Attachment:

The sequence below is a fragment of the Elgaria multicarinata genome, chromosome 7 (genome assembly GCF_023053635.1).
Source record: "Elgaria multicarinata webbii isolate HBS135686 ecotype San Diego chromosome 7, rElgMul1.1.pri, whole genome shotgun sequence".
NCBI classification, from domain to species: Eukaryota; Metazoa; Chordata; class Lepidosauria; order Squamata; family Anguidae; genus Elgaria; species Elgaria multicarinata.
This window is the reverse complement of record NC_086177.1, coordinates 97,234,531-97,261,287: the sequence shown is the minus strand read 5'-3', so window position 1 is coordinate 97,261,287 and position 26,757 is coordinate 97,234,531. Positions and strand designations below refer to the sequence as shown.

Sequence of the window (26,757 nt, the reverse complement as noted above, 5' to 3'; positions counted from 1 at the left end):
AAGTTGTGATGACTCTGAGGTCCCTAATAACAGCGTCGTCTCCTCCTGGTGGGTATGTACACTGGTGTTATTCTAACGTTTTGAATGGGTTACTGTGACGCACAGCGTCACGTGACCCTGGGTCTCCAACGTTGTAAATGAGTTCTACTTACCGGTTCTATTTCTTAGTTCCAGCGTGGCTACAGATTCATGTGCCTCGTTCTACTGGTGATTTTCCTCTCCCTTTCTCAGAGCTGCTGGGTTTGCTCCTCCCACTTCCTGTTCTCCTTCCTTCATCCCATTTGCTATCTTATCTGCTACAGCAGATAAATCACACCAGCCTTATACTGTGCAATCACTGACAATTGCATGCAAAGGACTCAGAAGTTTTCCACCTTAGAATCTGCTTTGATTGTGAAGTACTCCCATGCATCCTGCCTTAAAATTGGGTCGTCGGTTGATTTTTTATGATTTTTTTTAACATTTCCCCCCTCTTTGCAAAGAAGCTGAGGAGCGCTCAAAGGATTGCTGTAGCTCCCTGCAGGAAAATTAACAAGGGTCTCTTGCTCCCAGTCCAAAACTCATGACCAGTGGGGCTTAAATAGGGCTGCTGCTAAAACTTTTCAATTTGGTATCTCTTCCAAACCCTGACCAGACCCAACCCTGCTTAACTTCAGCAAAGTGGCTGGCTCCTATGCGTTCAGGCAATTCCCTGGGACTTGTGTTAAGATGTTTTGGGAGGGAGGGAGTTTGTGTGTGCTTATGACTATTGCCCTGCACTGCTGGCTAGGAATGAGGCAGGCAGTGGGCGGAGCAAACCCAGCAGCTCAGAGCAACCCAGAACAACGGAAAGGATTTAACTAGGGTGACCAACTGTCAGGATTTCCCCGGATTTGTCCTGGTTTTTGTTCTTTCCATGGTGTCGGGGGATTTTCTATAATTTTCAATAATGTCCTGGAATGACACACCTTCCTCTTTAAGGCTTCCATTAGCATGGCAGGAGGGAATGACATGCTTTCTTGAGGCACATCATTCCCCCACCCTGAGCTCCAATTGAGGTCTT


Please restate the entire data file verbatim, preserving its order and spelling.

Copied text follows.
The sequence below is a fragment of the Elgaria multicarinata genome, chromosome 7 (genome assembly GCF_023053635.1).
Source record: "Elgaria multicarinata webbii isolate HBS135686 ecotype San Diego chromosome 7, rElgMul1.1.pri, whole genome shotgun sequence".
NCBI classification, from domain to species: Eukaryota; Metazoa; Chordata; class Lepidosauria; order Squamata; family Anguidae; genus Elgaria; species Elgaria multicarinata.
This window is the reverse complement of record NC_086177.1, coordinates 97,234,531-97,261,287: the sequence shown is the minus strand read 5'-3', so window position 1 is coordinate 97,261,287 and position 26,757 is coordinate 97,234,531. Positions and strand designations below refer to the sequence as shown.

Sequence of the window (26,757 nt, the reverse complement as noted above, 5' to 3'; positions counted from 1 at the left end):
AAGTTGTGATGACTCTGAGGTCCCTAATAACAGCGTCGTCTCCTCCTGGTGGGTATGTACACTGGTGTTATTCTAACGTTTTGAATGGGTTACTGTGACGCACAGCGTCACGTGACCCTGGGTCTCCAACGTTGTAAATGAGTTCTACTTACCGGTTCTATTTCTTAGTTCCAGCGTGGCTACAGATTCATGTGCCTCGTTCTACTGGTGATTTTCCTCTCCCTTTCTCAGAGCTGCTGGGTTTGCTCCTCCCACTTCCTGTTCTCCTTCCTTCATCCCATTTGCTATCTTATCTGCTACAGCAGATAAATCACACCAGCCTTATACTGTGCAATCACTGACAATTGCATGCAAAGGACTCAGAAGTTTTCCACCTTAGAATCTGCTTTGATTGTGAAGTACTCCCATGCATCCTGCCTTAAAATTGGGTCGTCGGTTGATTTTTTATGATTTTTTTTAACATTTCCCCCCTCTTTGCAAAGAAGCTGAGGAGCGCTCAAAGGATTGCTGTAGCTCCCTGCAGGAAAATTAACAAGGGTCTCTTGCTCCCAGTCCAAAACTCATGACCAGTGGGGCTTAAATAGGGCTGCTGCTAAAACTTTTCAATTTGGTATCTCTTCCAAACCCTGACCAGACCCAACCCTGCTTAACTTCAGCAAAGTGGCTGGCTCCTATGCGTTCAGGCAATTCCCTGGGACTTGTGTTAAGATGTTTTGGGAGGGAGGGAGTTTGTGTGTGCTTATGACTATTGCCCTGCACTGCTGGCTAGGAATGAGGCAGGCAGTGGGCGGAGCAAACCCAGCAGCTCAGAGCAACCCAGAACAACGGAAAGGATTTAACTAGGGTGACCAACTGTCAGGATTTCCCCGGATTTGTCCTGGTTTTTGTTCTTTCCATGGTGTCGGGGGATTTTCTATAATTTTCAATAATGTCCTGGAATGACACACCTTCCTCTTTAAGGCTTCCATTAGCATGGCAGGAGGGAATGACATGCTTTCTTGAGGCACATCATTCCCCCACCCTGAGCTCCAATTGAGGTCTT